Zorbing is great. It's not something that you can really explain or try to compare to anything else, it's just fun. You get done at the bottom, you're soaking wet, smiling, laughing, and wanting to do it again. If you have any questions about things to do or see there, I've travelled throughout the country all tolled for over 7 months now. It's a fantastic place to be. For images, check out my website: http://homepage.mac.com/jasonkearns/nz or email if you have any questions about things to do, places to stay, whathaveyou.
Before China's capital was called Beijing, it was known as Peking... which is where that famous duck comes from. Just like going to New York for infamous thin crust pizza, there are just as many places to get Peking Duck in Beijing. When I was there in March, we went to a restaurant chain called, Quanjude Roast Duck Restaurant. This place has been in existence since 1864 and since has opened 5 additional restaurants with similar names. Unlike the peking duck you get in the states, the serving and preparation comes from 13th century China, when only the upper classes could afford it.
When they bring the duck out, a carver (wearing a surgeon's mask) rolls out a cart and cuts the duck in front of you. We were told that expert carvers can consistently cut a duck into 120 pieces, with each piece having a section of meat and a section of crispy skin. Amazing. I can barely cut a turkey into 10 pieces without the whole thing falling apart. Throw in those thin pancakes, some scallions and a little hoisin sauce and you're in HEAVEN!!!
If you're in Beijing, don't settle for the inferior ducks.... go to the original. One caveat though.... it is rumored that there are 2 menus. One in Mandarin and one in English. The dishes listed on the English menu may not be as "adventerous" (read: sea cucumbers and pigs feet) and are probably not as cheap. Why do they discriminate and charge non-chinese more for the same dishes??? Because they can. But it's still so cheap (probably $10 per person) that you won't care. Wo Bao La = "i'm full"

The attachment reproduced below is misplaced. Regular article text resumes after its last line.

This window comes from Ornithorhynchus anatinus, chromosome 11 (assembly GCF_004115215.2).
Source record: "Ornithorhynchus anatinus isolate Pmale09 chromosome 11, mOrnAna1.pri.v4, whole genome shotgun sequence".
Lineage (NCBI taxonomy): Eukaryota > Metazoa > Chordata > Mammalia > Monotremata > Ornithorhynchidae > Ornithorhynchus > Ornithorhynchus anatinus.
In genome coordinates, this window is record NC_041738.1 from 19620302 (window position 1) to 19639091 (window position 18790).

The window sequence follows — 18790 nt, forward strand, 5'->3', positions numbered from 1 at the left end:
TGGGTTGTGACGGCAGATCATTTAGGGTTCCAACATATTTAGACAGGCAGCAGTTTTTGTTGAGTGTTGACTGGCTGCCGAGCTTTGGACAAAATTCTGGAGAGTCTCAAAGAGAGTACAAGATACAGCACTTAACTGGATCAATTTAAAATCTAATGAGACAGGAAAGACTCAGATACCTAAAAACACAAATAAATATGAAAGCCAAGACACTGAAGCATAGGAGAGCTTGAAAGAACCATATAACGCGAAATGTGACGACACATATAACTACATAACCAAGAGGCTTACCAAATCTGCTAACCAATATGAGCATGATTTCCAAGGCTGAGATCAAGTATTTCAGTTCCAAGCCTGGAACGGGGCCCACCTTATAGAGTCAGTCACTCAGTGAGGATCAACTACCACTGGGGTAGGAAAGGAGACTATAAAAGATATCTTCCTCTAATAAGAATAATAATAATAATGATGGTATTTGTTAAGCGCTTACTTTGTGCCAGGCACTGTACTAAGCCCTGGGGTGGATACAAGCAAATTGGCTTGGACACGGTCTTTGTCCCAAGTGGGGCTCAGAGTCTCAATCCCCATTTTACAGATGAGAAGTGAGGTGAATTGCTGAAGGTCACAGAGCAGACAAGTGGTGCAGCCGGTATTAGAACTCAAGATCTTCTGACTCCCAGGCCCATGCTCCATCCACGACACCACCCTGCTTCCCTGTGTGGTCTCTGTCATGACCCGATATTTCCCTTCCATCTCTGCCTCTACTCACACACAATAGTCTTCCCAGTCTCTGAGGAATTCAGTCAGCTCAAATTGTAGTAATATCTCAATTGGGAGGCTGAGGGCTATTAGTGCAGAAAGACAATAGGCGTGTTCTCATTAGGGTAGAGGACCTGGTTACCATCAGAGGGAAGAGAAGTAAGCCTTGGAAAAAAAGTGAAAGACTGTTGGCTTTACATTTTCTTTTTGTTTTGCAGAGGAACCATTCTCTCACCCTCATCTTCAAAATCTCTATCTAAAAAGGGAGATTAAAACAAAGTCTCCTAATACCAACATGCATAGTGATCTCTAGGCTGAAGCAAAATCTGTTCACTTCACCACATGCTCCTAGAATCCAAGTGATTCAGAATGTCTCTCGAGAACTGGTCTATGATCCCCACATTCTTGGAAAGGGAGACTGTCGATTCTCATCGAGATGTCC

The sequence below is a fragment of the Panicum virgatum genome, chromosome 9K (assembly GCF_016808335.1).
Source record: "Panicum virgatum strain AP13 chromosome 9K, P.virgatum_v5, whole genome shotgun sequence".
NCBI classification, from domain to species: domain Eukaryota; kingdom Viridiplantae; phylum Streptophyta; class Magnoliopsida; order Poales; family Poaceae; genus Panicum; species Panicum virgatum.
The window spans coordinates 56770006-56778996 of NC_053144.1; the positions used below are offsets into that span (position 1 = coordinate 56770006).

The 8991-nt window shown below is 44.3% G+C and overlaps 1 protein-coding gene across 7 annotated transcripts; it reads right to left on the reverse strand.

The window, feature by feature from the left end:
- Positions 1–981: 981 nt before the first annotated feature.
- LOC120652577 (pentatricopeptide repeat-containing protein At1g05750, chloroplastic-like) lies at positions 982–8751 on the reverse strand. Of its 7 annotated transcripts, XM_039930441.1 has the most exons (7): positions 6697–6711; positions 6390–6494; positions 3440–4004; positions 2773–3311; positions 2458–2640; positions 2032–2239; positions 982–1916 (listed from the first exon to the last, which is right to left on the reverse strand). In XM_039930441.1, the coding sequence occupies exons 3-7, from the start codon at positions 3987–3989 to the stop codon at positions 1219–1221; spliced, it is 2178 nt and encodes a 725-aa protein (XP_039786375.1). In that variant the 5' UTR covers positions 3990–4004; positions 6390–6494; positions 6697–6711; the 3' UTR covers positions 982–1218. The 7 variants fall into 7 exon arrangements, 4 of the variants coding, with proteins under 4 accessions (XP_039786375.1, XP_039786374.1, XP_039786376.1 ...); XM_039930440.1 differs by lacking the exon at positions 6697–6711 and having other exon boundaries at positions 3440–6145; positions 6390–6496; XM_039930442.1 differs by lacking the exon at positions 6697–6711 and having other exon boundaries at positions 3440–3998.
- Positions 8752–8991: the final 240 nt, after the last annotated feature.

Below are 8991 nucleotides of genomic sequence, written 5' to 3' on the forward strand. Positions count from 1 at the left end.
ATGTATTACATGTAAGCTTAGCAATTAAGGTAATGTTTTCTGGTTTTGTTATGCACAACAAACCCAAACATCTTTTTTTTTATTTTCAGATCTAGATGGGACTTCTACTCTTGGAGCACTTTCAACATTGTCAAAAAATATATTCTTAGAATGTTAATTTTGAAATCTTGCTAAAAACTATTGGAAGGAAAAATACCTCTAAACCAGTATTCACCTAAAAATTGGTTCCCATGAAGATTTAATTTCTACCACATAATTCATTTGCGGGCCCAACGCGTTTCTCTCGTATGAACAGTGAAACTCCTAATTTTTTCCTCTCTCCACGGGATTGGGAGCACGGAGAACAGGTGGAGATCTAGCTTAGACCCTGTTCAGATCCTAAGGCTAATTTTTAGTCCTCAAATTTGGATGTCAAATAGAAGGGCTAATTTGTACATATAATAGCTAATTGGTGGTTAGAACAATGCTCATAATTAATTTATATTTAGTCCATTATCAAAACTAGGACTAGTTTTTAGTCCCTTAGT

An early morning trek to the top of the outer crater of Mount Bromo, in Eastern Java, produced the most amazing photography of my trip. Mount Bromo actually is a steaming active volcano situated in a large outer crater, and is part of a chain of still active volcanoes on Java.
During the day, the outer crater is an ashen moonscape in which sits a somewhat ghostly Hindu Temple.
However, in the early hours of the morning, mist fills the outer crater transforming this moonscape into a stunning lake of cloud from which emerges the inner crater, often giving off quite a bit of steam. In the background, another volcano in the chain lets fly some ash.
I shot about 12 pictures and got three or four nice ones, of which this is the real stunner of the bunch. My scanner is not so hot, but hopefully it will not interfere with what you see.